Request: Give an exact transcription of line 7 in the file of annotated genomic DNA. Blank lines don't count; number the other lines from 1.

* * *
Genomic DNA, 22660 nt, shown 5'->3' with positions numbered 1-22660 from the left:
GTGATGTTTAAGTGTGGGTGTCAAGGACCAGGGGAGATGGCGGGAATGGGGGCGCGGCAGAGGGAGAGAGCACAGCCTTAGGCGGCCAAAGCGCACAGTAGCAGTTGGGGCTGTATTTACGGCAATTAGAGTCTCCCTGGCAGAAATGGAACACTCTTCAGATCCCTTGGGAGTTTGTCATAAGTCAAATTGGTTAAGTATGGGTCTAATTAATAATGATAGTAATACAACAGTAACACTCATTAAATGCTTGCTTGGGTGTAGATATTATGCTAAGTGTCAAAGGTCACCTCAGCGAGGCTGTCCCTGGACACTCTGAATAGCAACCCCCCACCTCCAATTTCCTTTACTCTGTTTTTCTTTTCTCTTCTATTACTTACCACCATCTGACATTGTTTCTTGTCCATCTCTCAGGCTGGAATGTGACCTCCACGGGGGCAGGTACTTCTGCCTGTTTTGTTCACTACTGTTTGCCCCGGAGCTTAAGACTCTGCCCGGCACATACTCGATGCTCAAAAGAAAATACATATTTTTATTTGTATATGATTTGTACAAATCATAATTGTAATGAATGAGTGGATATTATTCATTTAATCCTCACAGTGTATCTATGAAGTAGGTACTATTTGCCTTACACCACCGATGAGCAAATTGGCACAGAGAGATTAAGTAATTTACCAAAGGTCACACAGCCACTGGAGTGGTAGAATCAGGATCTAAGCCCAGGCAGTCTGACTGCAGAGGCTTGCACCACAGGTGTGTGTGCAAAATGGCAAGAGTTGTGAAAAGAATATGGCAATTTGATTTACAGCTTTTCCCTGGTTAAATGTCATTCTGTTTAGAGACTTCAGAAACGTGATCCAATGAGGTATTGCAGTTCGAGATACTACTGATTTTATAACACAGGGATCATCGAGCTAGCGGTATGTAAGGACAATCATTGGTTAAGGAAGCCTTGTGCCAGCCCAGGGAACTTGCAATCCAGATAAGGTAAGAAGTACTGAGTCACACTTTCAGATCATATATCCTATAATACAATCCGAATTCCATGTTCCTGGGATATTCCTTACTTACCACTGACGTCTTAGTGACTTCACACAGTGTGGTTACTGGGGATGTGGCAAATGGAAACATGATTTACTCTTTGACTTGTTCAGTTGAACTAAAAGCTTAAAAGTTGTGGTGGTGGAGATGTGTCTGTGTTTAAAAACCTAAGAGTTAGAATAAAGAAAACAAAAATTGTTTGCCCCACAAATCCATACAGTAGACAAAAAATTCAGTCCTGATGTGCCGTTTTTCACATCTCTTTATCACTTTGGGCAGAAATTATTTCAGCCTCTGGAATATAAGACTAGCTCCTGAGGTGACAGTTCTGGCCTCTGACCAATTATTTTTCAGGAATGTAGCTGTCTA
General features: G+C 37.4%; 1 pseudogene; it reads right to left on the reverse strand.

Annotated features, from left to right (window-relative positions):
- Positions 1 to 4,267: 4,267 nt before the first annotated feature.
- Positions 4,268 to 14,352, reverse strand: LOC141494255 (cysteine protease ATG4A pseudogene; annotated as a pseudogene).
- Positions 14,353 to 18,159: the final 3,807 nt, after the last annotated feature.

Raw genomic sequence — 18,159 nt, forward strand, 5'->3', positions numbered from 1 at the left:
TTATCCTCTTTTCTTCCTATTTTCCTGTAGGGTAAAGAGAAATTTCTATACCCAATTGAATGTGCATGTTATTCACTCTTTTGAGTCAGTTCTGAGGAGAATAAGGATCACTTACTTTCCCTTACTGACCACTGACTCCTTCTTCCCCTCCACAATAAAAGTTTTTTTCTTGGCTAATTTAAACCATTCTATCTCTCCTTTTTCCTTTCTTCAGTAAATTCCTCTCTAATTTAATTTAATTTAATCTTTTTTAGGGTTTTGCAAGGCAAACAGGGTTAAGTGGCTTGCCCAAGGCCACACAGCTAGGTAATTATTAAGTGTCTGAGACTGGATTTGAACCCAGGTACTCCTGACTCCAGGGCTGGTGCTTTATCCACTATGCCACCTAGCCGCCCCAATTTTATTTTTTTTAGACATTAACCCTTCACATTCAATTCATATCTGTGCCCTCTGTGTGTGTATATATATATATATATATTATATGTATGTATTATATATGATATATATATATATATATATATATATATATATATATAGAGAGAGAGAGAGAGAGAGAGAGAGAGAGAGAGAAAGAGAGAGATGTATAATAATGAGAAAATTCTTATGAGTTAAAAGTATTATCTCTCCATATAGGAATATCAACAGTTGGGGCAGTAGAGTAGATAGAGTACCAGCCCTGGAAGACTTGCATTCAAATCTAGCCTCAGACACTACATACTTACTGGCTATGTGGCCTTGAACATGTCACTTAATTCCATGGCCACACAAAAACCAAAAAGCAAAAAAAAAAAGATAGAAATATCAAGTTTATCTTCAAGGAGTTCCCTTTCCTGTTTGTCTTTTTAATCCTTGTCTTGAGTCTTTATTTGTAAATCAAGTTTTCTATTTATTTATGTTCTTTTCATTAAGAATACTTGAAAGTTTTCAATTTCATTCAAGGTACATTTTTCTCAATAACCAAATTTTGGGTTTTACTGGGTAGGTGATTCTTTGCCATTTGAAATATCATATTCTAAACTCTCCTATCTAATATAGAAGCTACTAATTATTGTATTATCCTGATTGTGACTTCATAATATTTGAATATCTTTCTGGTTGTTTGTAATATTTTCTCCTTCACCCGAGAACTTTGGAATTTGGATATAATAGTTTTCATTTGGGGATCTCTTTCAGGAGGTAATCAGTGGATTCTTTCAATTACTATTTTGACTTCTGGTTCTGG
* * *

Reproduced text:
- Positions 14,353 to 18,159: the final 3,807 nt, after the last annotated feature.